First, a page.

c. 1607-c. 1765
The literature of the Colonial Era, also known as the Puritan Era, dates from the establishment of sustained residential colonization in North America. The American colonies were initially created by major European powers seeking financial enrichment through the efforts of soldiers, adventurers and ambitious individuals who saw the New World as an opportunity to earn social and professional advancement by serving their nation’s interests through exploration and conquest. As a result, very little literature was initially produced apart from official reports.
In time, however, immigration to the colonies became the main objective of individuals and families seeking religious freedom from the strict and intolerant policies of their native governments. The groups known as Puritans were particularly anxious to escape from the religious persecutions they faced in a Europe violently struggling to restore either the former power and dominance of the Catholic Church or the even more limiting confines of state-sponsored Protestant denominations. The Puritans saw the other religious powers of their day as spiritually corrupt and contrary to their own desire to live their lives as a more “pure” reflection of their professed faith; life in the colonies appeared to offer exactly the opportunity they desired to live their faith unmolested by any government control.
Not surprisingly, the literature of this period is mostly comprised of sermons, religious tracts and personal journals or diaries in which these early colonists recorded their spiritual experiences and reflections, their developing dogmas and other spiritual directions for their communities.
Mixed into this period are considerable pieces of religious-based poetry, some histories and a genre that came to be known as “captivity narratives,” which detailed (often in very sensational terms) the colonial writers’ experiences with hostile Native American tribes against the community. These narratives were popular with readers in Europe and, while inspiring more religious freedom-seekers to immigrate to the colonies to bolster the numbers of their brethren “standing up for God” against the “heathen” natives, they also motivated great numbers of others to leave Europe in pursuit of land and personal prosperity unavailable to them in their home countries. Thus were planted the seeds of a secularism that would eventually lead to the creation of the United States as an independent nation governed by law and not subject to the control of any single religious entity.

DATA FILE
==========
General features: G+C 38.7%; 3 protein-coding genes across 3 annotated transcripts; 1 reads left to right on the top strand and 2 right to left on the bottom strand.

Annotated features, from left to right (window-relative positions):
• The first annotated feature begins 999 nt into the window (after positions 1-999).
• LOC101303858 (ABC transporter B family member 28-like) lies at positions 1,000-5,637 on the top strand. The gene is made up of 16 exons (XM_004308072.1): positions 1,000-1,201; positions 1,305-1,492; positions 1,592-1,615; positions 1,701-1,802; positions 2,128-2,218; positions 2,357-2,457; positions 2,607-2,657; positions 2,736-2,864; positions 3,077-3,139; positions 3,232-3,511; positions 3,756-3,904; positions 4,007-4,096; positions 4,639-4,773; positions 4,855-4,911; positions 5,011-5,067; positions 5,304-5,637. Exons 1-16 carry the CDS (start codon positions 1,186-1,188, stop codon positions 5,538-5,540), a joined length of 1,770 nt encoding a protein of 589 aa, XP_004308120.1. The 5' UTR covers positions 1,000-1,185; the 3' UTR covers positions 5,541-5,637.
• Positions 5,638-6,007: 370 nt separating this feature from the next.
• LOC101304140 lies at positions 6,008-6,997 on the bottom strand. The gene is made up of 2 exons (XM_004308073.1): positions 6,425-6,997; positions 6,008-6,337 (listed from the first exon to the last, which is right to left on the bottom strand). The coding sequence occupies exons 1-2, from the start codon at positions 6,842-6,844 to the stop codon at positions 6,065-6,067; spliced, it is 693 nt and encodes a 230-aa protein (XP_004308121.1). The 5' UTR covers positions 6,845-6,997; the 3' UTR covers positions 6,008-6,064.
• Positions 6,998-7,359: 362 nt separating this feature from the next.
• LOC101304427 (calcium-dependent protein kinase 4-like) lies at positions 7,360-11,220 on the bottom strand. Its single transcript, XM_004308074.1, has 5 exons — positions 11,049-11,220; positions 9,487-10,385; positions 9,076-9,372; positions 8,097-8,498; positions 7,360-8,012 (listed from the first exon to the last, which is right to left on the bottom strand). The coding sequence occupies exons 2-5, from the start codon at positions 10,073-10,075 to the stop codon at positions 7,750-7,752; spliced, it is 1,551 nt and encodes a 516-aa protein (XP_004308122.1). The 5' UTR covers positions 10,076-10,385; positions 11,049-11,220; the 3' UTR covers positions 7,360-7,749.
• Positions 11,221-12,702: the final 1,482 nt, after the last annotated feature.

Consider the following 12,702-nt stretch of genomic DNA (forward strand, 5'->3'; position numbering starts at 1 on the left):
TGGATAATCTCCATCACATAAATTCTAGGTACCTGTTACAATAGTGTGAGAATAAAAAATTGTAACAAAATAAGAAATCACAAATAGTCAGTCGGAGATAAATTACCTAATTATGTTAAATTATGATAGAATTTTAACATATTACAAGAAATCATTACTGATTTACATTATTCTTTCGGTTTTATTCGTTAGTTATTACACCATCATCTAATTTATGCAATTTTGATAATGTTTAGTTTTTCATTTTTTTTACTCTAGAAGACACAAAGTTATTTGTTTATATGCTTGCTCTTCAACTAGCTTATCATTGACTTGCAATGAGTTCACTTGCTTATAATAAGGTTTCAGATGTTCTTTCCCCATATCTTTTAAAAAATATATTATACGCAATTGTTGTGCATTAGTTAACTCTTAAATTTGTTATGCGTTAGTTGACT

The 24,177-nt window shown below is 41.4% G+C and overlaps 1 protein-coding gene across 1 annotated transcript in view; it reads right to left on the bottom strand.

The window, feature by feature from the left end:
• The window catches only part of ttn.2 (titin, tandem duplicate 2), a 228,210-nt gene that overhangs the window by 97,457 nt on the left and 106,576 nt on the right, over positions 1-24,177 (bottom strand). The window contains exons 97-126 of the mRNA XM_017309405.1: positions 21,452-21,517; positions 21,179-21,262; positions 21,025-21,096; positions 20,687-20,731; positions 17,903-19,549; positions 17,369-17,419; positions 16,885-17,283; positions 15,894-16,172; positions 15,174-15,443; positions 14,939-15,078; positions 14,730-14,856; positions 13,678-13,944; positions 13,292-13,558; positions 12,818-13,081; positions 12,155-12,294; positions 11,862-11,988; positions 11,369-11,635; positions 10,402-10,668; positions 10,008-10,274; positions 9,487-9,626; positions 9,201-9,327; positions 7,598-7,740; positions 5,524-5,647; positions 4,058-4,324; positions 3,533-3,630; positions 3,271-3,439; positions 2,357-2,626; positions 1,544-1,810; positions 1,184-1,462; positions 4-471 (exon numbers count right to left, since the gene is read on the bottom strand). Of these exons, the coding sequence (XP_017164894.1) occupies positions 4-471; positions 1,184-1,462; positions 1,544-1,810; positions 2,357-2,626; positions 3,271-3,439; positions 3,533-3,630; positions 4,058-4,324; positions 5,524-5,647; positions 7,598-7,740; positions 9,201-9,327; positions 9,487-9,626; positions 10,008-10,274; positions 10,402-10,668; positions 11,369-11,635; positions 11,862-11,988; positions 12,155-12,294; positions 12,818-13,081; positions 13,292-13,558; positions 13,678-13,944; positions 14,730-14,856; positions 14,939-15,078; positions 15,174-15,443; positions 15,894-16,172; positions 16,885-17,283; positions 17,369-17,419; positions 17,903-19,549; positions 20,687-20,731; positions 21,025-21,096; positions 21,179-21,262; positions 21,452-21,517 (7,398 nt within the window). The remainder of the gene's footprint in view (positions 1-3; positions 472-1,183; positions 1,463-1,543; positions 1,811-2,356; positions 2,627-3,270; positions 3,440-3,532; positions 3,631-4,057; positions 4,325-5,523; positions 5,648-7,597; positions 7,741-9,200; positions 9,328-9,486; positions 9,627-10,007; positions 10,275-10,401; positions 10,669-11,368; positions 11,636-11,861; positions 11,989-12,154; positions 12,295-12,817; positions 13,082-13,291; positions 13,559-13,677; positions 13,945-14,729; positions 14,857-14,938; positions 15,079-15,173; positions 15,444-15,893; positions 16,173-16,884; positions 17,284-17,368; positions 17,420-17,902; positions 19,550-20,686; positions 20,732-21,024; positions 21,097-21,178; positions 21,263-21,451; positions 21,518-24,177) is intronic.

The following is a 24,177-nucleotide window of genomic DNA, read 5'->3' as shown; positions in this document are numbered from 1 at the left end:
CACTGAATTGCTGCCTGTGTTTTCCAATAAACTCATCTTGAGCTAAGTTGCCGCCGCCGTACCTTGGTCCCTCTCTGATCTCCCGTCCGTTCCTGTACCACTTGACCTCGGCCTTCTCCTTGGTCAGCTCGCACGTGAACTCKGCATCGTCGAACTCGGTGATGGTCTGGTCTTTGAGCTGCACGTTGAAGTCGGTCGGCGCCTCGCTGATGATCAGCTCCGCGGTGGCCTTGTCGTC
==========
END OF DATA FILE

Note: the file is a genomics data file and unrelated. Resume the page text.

This period also saw the earliest accounts of slave life, commonly referred to as “slave narratives,” which were written or dictated by both indentured white servants and some of the first African slaves and detailed their daily lives and struggles in the colonies. These, too, were published in Europe and began the slow development and progress of abolitionist thinking that would consume both America and much of Europe for the next 200 years or more.
Colonial Era Literature
The following authors in our database represent the Colonial/Puritan Period of American Literature:
|Beverley, Robert (1673-1722)||Sewall, Samuel (1652-1730)|
|Bradford, William (1590-1657)||Shepard, Thomas (1605-1649)|
|Bradstreet, Anne (1612-1672)||Smith, Captain John (1580-1631)|
|Byrd, William (1674-1744)||Taylor, Edward (1642?-1729)|
|Hutchinson, Anne (1591-1643)||Wigglesworth, Michael (1631-1705)|
|Knight, Sarah Kemble (1666-1727)||Williams, John (1664-1729)|
|Mather, Cotton (1663-1728)||Williams, Roger (1603-1683)|
|Morton, Thomas (1598-1647)||Winthrop, John (1588-1649)|
|Rowlandson, Mary (1637?-1711)|
Click on any of the above names to open the corresponding biographical essay.
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